In a world where most strive for fame and fortune to feed their own ego, it’s refreshing and inspiring to meet a man like David Shelton who prides himself on using his gifts and strengths for the greater good.
In 1992, Shelton started in his dream career as one of Quebec’s only Black firefighters when he landed a job with the Pointe Claire Fire department, which was later merged with other departments under the One City banner, to become the Service de Sécurité Incendie de Montréal (Montreal Fire Department), Canada’s second largest fire service
The Detroit-born firefighter, who served in his hometown department for two years after winning top honors from the Detroit Fire Training Academy, chose to move to Montreal in 1990 because of his love for this city.
For the 30 years or so that he has been with the Montreal Fire Department, he became a familiar face as its first Equity, Diversity, and Inclusion Officer and at the same time moving swiftly through the ranks becoming the first fire fighter trained to serve on Montreal’s First Responder program In 2007, which provides immediate intervention in Priority 1 emergency calls for life-threatening situations.
He also helped trained several Rapid Intervention Crews that were responsible for searching and rescuing other firefighters in distress.
In mid-January, Shelton finally retired from the department as a Battalion Chief (Chef aux Opérations,) he was the first Black person to elevate to that position in Quebec.
He told the CONTACT that in making his way from the lowest level of the ranks to becoming chief, much of his work and achievement revolved around his passion for the job, his responsibility to reach as high as he can and desire to help his community.
“I would’ve been happy to serve as a firefighter my whole life,” Shelton said. Adding that he “climbed the ranks naturally.”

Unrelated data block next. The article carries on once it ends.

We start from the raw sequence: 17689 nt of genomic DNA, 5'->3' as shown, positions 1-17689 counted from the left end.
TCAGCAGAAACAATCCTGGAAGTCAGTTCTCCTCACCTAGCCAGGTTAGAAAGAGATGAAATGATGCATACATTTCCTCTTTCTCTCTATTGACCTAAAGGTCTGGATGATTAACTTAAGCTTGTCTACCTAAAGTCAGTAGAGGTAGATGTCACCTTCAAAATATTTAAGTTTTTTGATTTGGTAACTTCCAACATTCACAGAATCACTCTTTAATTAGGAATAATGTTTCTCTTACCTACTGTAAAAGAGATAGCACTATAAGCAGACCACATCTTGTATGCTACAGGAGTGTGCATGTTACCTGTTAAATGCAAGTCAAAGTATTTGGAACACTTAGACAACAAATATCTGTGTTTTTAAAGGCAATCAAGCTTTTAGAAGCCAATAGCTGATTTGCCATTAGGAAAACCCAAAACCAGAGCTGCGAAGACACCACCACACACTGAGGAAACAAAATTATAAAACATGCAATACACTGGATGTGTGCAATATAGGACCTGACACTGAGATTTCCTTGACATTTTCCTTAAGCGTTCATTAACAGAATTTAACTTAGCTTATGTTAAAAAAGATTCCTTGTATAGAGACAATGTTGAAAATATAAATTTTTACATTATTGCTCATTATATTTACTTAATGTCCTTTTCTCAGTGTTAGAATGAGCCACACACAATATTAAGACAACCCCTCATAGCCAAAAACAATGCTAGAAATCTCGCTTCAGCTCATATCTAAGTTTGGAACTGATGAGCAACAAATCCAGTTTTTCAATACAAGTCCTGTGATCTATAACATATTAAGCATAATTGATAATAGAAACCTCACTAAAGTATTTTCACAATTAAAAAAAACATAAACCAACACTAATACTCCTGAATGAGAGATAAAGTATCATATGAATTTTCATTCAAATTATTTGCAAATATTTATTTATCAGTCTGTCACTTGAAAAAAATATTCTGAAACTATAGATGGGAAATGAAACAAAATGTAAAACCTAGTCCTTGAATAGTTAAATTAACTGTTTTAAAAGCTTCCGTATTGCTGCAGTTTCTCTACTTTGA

And because there was a lack of Black people in positions of authority in the department, he had to answer the call becoming the first Black in Quebec to secure many of those posts : “I was within arms-reach and I had to go for it.” he said.
He does not take lightly the challenges that he has had to overcome but puts it all in perspective:
“It’s a struggle, but it’s always going to be a struggle. Even white guys [have trouble] getting this job.”
Looking back Shelton says becoming a firefighter demands the best of candidates and includes a little thrill-seeking personality , athleticism, a commitment to hard work and having a team first mentality.
His advice to aspiring firefighters for them to “ bring their talent and look for ways to put them to good use.”
Community work and advocacy, which have been just as important to Shelton, will be taking on greater importance now that he has loosen his ties to the fire department.
His involvement began as soon as he arrived in Montreal when he joined the Notre Dame de Grace (NDG) Black Community Association and served on its board of directors and executive committee.
As well, he also served on boards at Youth In Motion and has worked with the Black Community Resource Centre and DESTA Black Youth Network.
For the past two years, Shelton has been part of a collaborative effort to revive the Negro Community Centre (NCC), which he sees as a legacy project that holds special importance for our community.
He is also involved in a new initiative called the Allied Firefighters of Canada that helps the Montreal Fire Department recruit and retain firefighters from diverse backgrounds.
“My elders instilled in me the need to have respect for others and to be helpful and do what you’re supposed to do,” he says. “I’ve gotten a lot out of that (piece of advice.) ”
The hope is for others to be inspired and continue to make history.